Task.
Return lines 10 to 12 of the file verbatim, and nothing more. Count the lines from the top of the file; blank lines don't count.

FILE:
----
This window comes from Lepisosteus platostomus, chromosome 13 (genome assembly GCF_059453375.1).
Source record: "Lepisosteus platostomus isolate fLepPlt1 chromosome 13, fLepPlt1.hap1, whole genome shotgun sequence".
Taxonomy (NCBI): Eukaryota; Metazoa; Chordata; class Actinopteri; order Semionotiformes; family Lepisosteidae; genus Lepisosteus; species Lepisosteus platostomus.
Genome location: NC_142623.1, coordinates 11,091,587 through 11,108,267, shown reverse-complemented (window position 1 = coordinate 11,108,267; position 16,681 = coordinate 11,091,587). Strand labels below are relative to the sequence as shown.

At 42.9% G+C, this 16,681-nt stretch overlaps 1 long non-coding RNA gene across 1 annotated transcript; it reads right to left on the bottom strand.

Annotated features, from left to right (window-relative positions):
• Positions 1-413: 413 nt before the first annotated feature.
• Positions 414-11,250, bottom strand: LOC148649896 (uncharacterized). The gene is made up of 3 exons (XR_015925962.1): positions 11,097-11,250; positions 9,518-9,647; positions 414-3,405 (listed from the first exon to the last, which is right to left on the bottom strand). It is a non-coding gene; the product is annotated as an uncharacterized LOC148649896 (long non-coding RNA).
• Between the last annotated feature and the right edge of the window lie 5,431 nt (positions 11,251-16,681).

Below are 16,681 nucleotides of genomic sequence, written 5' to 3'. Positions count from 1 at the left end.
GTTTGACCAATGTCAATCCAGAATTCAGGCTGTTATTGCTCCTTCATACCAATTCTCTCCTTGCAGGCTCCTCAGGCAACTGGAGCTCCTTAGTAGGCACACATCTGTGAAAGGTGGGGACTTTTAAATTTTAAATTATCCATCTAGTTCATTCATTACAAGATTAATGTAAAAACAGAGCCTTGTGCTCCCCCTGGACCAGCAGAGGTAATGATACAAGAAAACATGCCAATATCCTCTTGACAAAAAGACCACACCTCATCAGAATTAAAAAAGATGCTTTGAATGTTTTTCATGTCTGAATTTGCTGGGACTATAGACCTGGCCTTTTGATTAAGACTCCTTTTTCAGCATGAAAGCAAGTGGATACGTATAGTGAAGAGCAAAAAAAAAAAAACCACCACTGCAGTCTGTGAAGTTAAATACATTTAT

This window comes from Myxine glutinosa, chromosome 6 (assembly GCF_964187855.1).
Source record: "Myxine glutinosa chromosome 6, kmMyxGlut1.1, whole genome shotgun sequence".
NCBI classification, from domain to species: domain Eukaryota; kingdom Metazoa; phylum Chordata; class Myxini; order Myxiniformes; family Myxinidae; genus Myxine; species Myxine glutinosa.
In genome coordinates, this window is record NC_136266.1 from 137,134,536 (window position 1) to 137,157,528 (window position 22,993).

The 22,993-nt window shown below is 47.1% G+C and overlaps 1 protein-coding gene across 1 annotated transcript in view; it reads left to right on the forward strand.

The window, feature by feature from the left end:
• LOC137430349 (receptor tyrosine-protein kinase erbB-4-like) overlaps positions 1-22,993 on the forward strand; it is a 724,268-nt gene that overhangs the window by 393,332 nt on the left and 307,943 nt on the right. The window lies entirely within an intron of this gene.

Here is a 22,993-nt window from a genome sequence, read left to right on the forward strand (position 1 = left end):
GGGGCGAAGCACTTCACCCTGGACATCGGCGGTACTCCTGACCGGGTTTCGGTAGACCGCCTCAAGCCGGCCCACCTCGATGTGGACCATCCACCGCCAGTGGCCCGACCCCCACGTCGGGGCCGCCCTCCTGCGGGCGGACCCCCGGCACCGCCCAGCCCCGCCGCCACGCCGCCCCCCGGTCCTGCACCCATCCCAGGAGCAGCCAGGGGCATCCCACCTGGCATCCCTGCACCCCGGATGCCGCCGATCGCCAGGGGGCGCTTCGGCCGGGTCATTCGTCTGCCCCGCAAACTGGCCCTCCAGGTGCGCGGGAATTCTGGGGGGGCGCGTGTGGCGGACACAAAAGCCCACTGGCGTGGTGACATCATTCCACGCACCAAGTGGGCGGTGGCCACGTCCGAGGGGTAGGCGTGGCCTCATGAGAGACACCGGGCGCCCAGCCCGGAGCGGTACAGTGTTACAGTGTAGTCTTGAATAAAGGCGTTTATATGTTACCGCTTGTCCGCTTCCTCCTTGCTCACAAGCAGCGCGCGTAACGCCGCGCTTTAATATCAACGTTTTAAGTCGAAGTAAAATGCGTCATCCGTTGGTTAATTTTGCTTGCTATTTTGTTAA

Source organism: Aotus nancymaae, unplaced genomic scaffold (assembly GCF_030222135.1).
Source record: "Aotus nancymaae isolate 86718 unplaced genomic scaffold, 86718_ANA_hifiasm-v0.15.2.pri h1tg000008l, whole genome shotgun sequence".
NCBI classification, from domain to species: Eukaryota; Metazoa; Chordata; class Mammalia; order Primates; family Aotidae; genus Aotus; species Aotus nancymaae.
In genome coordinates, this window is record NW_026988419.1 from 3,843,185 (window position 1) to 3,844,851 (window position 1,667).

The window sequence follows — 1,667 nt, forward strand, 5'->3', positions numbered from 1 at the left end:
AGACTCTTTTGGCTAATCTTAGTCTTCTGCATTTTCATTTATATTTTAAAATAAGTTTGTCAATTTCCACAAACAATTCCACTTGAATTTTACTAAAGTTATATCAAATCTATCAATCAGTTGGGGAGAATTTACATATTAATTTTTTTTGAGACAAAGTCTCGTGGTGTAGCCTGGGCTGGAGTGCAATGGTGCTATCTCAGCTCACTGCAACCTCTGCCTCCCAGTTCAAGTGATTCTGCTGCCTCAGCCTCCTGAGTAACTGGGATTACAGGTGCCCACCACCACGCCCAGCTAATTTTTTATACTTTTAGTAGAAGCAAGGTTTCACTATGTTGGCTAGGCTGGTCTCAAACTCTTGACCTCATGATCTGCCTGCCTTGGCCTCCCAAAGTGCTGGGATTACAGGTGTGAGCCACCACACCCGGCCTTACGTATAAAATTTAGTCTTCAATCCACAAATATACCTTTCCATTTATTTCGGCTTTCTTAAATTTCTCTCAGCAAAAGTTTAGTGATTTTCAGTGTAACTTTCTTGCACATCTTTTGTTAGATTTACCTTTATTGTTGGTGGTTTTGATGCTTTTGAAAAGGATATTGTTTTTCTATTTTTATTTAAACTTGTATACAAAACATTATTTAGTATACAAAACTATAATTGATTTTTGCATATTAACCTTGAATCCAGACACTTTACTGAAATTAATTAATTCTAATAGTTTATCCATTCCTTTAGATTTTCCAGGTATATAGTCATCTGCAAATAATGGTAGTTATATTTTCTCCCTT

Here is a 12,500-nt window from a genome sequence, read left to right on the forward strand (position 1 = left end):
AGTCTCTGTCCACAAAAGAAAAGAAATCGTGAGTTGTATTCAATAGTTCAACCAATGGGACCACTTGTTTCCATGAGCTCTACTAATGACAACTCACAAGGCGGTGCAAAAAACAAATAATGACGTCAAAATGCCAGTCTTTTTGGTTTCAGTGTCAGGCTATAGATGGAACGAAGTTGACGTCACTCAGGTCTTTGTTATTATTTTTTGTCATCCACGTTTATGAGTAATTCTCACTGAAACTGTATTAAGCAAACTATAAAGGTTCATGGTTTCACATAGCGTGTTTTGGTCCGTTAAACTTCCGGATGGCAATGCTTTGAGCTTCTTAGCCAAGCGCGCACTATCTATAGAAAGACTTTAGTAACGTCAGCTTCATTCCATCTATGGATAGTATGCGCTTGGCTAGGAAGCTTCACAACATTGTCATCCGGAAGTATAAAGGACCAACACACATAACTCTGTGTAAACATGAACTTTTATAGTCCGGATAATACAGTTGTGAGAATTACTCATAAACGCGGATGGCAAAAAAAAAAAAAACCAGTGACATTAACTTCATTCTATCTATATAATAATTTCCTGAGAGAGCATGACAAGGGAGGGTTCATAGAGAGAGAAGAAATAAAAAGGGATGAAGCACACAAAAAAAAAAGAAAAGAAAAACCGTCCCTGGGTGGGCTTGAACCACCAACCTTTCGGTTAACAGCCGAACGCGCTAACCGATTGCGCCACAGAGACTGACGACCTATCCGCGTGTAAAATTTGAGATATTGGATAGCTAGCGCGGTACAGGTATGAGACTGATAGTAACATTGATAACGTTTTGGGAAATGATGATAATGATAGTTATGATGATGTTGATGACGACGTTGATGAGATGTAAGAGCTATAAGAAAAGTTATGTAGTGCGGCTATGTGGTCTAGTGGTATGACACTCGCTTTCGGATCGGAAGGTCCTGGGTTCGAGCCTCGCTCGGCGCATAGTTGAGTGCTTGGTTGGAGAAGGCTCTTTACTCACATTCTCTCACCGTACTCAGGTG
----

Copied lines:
Below are 16,681 nucleotides of genomic sequence, written 5' to 3'. Positions count from 1 at the left end.
GTTTGACCAATGTCAATCCAGAATTCAGGCTGTTATTGCTCCTTCATACCAATTCTCTCCTTGCAGGCTCCTCAGGCAACTGGAGCTCCTTAGTAGGCACACATCTGTGAAAGGTGGGGACTTTTAAATTTTAAATTATCCATCTAGTTCATTCATTACAAGATTAATGTAAAAACAGAGCCTTGTGCTCCCCCTGGACCAGCAGAGGTAATGATACAAGAAAACATGCCAATATCCTCTTGACAAAAAGACCACACCTCATCAGAATTAAAAAAGATGCTTTGAATGTTTTTCATGTCTGAATTTGCTGGGACTATAGACCTGGCCTTTTGATTAAGACTCCTTTTTCAGCATGAAAGCAAGTGGATACGTATAGTGAAGAGCAAAAAAAAAAAAACCACCACTGCAGTCTGTGAAGTTAAATACATTTAT

This window comes from Myxine glutinosa, chromosome 6 (assembly GCF_964187855.1).